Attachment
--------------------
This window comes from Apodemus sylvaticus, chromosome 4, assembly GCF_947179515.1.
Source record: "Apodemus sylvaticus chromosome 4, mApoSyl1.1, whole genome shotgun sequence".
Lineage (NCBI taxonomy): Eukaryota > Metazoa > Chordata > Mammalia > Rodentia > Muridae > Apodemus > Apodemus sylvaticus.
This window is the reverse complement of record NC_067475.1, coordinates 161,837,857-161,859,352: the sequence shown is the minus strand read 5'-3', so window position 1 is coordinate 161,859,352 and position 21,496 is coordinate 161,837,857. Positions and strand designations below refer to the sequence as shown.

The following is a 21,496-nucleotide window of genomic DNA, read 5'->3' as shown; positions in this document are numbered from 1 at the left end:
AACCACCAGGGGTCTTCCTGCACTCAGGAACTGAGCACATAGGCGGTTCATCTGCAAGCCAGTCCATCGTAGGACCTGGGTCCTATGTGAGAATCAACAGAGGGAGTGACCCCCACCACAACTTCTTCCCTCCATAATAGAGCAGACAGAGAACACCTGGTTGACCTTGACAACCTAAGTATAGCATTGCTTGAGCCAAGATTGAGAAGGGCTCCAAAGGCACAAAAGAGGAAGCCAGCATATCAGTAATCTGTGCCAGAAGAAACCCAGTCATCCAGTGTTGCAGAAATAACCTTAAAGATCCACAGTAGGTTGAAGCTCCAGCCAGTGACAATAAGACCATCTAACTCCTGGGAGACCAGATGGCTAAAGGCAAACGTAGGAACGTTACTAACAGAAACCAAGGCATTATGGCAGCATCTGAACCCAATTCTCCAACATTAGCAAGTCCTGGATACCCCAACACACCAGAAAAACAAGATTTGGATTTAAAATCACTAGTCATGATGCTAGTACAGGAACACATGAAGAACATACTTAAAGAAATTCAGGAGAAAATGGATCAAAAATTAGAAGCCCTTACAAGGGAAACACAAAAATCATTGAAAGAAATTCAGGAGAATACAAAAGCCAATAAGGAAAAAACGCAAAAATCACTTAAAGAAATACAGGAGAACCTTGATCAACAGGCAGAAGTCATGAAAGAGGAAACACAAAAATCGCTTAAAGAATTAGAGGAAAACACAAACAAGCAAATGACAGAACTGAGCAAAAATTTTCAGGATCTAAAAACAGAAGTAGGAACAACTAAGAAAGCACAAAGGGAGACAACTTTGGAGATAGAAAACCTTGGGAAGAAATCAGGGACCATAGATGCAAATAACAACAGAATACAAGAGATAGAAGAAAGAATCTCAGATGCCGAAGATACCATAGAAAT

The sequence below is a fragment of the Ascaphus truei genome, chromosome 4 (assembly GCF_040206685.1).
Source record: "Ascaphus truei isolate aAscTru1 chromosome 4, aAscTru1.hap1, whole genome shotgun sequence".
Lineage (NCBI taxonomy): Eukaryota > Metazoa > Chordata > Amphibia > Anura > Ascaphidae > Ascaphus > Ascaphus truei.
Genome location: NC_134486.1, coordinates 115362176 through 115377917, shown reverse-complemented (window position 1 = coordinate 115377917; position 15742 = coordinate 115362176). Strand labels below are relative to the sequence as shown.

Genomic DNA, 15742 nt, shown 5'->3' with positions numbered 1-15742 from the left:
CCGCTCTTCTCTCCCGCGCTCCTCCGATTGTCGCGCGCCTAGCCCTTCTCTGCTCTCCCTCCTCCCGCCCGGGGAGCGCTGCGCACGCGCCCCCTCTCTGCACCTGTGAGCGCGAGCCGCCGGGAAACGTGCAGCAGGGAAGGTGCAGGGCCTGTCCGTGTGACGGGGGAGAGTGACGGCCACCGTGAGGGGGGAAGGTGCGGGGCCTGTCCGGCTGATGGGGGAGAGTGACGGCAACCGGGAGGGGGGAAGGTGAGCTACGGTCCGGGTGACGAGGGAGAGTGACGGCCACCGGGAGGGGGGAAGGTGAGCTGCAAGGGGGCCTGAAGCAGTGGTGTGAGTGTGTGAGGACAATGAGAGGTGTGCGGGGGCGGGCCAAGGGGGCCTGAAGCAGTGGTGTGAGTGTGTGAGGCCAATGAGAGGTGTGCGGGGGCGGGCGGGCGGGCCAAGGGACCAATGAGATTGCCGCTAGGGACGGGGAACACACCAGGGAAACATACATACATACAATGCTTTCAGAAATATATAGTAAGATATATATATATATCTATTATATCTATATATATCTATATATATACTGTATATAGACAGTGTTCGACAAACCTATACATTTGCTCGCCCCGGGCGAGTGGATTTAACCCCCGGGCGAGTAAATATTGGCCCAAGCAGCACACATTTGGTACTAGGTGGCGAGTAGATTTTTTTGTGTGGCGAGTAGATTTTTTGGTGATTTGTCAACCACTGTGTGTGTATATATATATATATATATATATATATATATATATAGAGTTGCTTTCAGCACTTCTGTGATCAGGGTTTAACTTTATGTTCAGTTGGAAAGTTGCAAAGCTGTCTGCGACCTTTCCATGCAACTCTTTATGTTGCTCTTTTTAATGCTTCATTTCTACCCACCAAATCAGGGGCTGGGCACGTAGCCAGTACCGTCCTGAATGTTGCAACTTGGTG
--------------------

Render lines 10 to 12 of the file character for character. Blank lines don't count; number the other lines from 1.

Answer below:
Genome location: NC_134486.1, coordinates 115362176 through 115377917, shown reverse-complemented (window position 1 = coordinate 115377917; position 15742 = coordinate 115362176). Strand labels below are relative to the sequence as shown.

Genomic DNA, 15742 nt, shown 5'->3' with positions numbered 1-15742 from the left:
CCGCTCTTCTCTCCCGCGCTCCTCCGATTGTCGCGCGCCTAGCCCTTCTCTGCTCTCCCTCCTCCCGCCCGGGGAGCGCTGCGCACGCGCCCCCTCTCTGCACCTGTGAGCGCGAGCCGCCGGGAAACGTGCAGCAGGGAAGGTGCAGGGCCTGTCCGTGTGACGGGGGAGAGTGACGGCCACCGTGAGGGGGGAAGGTGCGGGGCCTGTCCGGCTGATGGGGGAGAGTGACGGCAACCGGGAGGGGGGAAGGTGAGCTACGGTCCGGGTGACGAGGGAGAGTGACGGCCACCGGGAGGGGGGAAGGTGAGCTGCAAGGGGGCCTGAAGCAGTGGTGTGAGTGTGTGAGGACAATGAGAGGTGTGCGGGGGCGGGCCAAGGGGGCCTGAAGCAGTGGTGTGAGTGTGTGAGGCCAATGAGAGGTGTGCGGGGGCGGGCGGGCGGGCCAAGGGACCAATGAGATTGCCGCTAGGGACGGGGAACACACCAGGGAAACATACATACATACAATGCTTTCAGAAATATATAGTAAGATATATATATATATCTATTATATCTATATATATCTATATATATACTGTATATAGACAGTGTTCGACAAACCTATACATTTGCTCGCCCCGGGCGAGTGGATTTAACCCCCGGGCGAGTAAATATTGGCCCAAGCAGCACACATTTGGTACTAGGTGGCGAGTAGATTTTTTTGTGTGGCGAGTAGATTTTTTGGTGATTTGTCAACCACTGTGTGTGTATATATATATATATATATATATATATATATATATAGAGTTGCTTTCAGCACTTCTGTGATCAGGGTTTAACTTTATGTTCAGTTGGAAAGTTGCAAAGCTGTCTGCGACCTTTCCATGCAACTCTTTATGTTGCTCTTTTTAATGCTTCATTTCTACCCACCAAATCAGGGGCTGGGCACGTAGCCAGTACCGTCCTGAATGTTGCAACTTGGTG